Tuesday, July 23, 2019

Almost Roma

image from pinterest.com

Almost Roma

“The world stopped fighting for me long ago. I had
to rely on self, and pave my own path.”
--Nikki Rowe.

When I was
in Elementary School,
my mother had two marriages,
and I went to ten schools.

I felt like
a gypsy child,
always the outsider,
always the challenger,
always the stranger.

My black tressed
blue-eyed mother,
wore colorful scarves
in her hair, and low cut
peasant blouses,
played the guitar & accordion,
but stopped short
of telling fortunes.

We were a blue collar family
of renters, invading the odors
left behind by others. My parents
bought their first house
after I graduated from high school.

Somehow, even with all that moving,
my folks always found
enough family and friends
with pick-ups and helping hands
that we never gave U-Haul
a dime. God only knows
what they really thought
about our perpetual migrations.

Like outcasts we kept
moving, like shadows seeking
only empty nests.

Glenn Buttkus

Posted over at dVerse Poets Pub


Jane Dougherty said...

I do like the final haiku. I don't suppose Romanies care much what people think of them either.

Frank Hubeny said...

Nice lines: "We were a blue collar family
of renters, invading the odors
left behind by others. "

I think that is a sign of friendship that one never gave U-Haul a dime.

Linda Lee Lyberg said...

I love all of this Glenn. I had a similar childhood in the respect that we lived in rentals. I never had a sense of home, other than Texas, my home state. You grow up quickly because life is always taking you by surprise. Perhaps that is why I cherish my home now.

tonispencer said...

I never moved as a child and on past university. I guess we were an upper class family but we had plenty of family members and helped neighbors move. We looked at "gypsies" as mystical people who traveled about and repaired pots and told fortunes. I wanted to be one when I was six. The ending poem to your poem is interesting. It adds a nice touch to your poem.

Grace said...

All those migrations and moving around, can cause headaches. But good that your family was able to find helping hands with family and friends.

That final line is superb!

Dwight L. Roth said...

A challenging story. I love your ending... and this line...
We were a blue collar family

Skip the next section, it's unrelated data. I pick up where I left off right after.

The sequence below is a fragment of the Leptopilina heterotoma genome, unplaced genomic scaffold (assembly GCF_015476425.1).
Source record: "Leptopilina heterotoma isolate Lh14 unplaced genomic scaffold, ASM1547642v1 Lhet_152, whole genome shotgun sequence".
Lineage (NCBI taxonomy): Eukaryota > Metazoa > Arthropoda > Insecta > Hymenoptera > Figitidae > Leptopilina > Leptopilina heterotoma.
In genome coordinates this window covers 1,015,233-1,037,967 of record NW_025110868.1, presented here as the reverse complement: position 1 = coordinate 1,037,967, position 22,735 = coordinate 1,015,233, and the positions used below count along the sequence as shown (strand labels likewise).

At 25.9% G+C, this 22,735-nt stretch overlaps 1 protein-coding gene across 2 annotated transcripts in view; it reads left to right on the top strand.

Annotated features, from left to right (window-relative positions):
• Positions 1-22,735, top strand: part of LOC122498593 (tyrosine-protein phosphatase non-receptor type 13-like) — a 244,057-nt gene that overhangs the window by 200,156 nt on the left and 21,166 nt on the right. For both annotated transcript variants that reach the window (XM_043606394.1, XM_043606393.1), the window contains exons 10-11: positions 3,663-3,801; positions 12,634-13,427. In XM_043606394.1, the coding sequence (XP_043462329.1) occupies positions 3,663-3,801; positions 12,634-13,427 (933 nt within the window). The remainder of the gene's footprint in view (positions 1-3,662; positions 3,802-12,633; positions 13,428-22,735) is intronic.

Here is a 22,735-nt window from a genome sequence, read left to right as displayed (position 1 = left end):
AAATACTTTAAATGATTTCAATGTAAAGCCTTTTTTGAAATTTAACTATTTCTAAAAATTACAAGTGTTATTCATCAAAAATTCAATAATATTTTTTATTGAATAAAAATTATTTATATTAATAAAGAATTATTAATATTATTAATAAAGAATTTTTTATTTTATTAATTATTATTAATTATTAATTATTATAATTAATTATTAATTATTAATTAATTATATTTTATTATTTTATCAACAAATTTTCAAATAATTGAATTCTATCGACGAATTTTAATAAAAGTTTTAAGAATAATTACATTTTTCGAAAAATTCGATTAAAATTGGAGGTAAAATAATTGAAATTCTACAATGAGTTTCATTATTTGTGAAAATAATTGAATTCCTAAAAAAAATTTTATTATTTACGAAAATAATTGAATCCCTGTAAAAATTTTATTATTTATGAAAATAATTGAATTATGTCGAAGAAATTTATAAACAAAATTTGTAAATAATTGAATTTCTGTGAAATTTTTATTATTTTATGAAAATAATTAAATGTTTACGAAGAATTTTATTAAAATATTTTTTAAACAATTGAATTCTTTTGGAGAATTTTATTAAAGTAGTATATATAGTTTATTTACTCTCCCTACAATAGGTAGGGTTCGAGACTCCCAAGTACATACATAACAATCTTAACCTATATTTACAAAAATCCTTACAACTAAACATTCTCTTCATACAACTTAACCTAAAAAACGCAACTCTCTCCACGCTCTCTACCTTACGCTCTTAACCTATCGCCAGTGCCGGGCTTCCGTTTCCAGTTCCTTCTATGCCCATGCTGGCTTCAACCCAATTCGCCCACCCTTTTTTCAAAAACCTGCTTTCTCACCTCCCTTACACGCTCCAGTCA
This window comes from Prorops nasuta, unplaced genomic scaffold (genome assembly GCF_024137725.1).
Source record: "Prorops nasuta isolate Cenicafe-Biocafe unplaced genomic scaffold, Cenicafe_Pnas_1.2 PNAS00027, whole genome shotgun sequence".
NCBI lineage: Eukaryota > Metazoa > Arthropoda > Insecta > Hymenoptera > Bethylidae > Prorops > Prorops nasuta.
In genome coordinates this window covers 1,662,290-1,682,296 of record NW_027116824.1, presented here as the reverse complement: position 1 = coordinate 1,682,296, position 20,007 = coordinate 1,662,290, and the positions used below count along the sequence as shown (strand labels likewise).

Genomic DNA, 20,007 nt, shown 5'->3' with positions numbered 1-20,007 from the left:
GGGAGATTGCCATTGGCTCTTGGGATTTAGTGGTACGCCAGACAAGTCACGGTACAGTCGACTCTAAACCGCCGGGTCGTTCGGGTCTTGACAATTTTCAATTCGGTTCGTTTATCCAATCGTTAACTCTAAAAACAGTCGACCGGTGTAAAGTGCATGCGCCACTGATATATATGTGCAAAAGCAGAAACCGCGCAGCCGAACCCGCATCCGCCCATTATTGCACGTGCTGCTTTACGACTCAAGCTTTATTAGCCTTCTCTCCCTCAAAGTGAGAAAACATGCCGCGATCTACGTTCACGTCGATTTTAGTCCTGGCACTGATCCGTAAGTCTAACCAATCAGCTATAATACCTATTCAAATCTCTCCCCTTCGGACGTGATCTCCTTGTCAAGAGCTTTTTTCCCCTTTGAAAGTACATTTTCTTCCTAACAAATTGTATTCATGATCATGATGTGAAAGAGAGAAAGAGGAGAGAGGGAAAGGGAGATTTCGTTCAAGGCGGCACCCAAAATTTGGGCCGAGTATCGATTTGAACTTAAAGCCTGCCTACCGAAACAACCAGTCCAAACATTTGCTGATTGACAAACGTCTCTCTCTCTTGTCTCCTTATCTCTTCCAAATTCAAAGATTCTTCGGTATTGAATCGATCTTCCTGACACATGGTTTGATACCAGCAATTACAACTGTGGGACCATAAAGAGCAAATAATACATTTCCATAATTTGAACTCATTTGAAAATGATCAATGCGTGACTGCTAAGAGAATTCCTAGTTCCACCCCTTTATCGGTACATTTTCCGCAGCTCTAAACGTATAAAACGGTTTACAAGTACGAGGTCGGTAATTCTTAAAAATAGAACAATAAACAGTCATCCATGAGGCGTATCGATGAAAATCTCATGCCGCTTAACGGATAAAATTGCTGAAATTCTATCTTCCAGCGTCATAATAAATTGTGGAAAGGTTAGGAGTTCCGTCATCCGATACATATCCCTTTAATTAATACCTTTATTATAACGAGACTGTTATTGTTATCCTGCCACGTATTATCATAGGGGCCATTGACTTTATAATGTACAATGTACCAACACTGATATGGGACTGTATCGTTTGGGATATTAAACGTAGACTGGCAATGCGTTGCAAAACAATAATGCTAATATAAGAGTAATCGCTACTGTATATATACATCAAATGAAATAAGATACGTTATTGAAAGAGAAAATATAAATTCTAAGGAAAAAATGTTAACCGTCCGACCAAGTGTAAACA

of renters, invading the odors
left behind by others.

Renters often find this the case...

Jade Li said...

Glenn, transience is commonplace for a large portion of the population. That said, depending on the disposition of the individual, it can be more or less traumatizing. I remember my uncle was in the service and they were always moving. My older cousin, who was more introverted, did not adjust well to it. My younger cousin, very extroverted, thrived on it. Being an introvert, I don't do well moving around. Sounds like you probably have volumes of stories from those travels as a kid, but it doesn't seem like you were happy with the ongoing travels/adjustments.

Kim M. Russell said...

This poem has so much movement in its structure, shape and content, Glenn. I moved between grandparents, parents and countries in my youth, and appreciate the feelings you neatly wrapped in the list of three:
‘always the outsider,
always the challenger,
always the stranger’.
I like the phrase ‘invading the odors left behind by others’ and was moved deeply by the image of ‘shadows seeking only empty nests’.

Alexandra said...

"Invading the odors left by others"


lynn__ said...

Glenn, I appreciate your artfully crafted word mosaic of a family on the move in such bold colors!

Xenia Tran said...

It sounds as if there was strong support network and plenty of hands and warmth to help with each move, even though it must have been unsettling. I love the final haiku Glenn

'Like outcasts we kept
moving, like shadows seeking
only empty nests'

robkistner said...

Must have been difficult to make and keep friends. We moved when I was in 8th grade, but we moved to the school with the best football program in the catholic youth football league - so I loved it. The house was bigger, and I formed my first band there. Hand my first secual envounter that year, a hand job from Peggy Geise ... WOW!! I acclimated quickly because of the extracurricular involvements. You must have been on the defensive a lot, knowing how kids are. Probably developed some necessary coping and survival skills. Great piece Glenn, and othe haiku was excellent. This was a different perspective on you dude — thanks for sharing it!

Dr. Crystal Grimes said...

Well done. I especially like the last 2 lines.

Amaya said...

I'm glad you contributed, Glenn, as I know of your um, dynamic childhood from reading other poems over the years. Like other readers, I was taken aback by the line about invading others' odors, as if the odors themselves were the ones offended! This is a very real feeling in the transient life, one of being constantly conscious of taking up another's space, that there is not even one square foot of land available to you, and the air you breathe is borrowed too. I don't quite know myself how to break out of that mindset and declare, "I deserve to be here too." Silver lining though, that your folks never had to hire awful uhaul says so much about not only the love others had for you all, but also the love others felt in your presence. A blessing.